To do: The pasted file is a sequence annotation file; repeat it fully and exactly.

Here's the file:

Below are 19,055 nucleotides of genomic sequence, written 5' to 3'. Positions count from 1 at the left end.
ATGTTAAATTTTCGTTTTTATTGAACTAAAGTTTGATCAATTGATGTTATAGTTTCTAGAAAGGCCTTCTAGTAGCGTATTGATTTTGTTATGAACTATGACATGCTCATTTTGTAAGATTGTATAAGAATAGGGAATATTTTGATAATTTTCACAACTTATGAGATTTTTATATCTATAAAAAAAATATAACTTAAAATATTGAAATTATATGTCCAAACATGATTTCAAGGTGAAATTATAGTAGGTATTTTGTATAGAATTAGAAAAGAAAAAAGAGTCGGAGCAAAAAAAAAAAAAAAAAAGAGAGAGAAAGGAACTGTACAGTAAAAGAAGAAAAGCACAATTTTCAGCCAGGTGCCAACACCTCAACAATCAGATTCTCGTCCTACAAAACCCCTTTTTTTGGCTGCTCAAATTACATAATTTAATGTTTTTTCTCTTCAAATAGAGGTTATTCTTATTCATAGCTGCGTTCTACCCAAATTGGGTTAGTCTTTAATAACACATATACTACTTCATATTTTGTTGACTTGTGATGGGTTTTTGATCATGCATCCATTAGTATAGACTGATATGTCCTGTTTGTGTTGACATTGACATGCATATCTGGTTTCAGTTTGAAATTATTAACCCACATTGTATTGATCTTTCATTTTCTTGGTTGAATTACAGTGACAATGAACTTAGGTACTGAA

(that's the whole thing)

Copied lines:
Below are 19,055 nucleotides of genomic sequence, written 5' to 3'. Positions count from 1 at the left end.
ATGTTAAATTTTCGTTTTTATTGAACTAAAGTTTGATCAATTGATGTTATAGTTTCTAGAAAGGCCTTCTAGTAGCGTATTGATTTTGTTATGAACTATGACATGCTCATTTTGTAAGATTGTATAAGAATAGGGAATATTTTGATAATTTTCACAACTTATGAGATTTTTATATCTATAAAAAAAATATAACTTAAAATATTGAAATTATATGTCCAAACATGATTTCAAGGTGAAATTATAGTAGGTATTTTGTATAGAATTAGAAAAGAAAAAAGAGTCGGAGCAAAAAAAAAAAAAAAAAAGAGAGAGAAAGGAACTGTACAGTAAAAGAAGAAAAGCACAATTTTCAGCCAGGTGCCAACACCTCAACAATCAGATTCTCGTCCTACAAAACCCCTTTTTTTGGCTGCTCAAATTACATAATTTAATGTTTTTTCTCTTCAAATAGAGGTTATTCTTATTCATAGCTGCGTTCTACCCAAATTGGGTTAGTCTTTAATAACACATATACTACTTCATATTTTGTTGACTTGTGATGGGTTTTTGATCATGCATCCATTAGTATAGACTGATATGTCCTGTTTGTGTTGACATTGACATGCATATCTGGTTTCAGTTTGAAATTATTAACCCACATTGTATTGATCTTTCATTTTCTTGGTTGAATTACAGTGACAATGAACTTAGGTACTGAA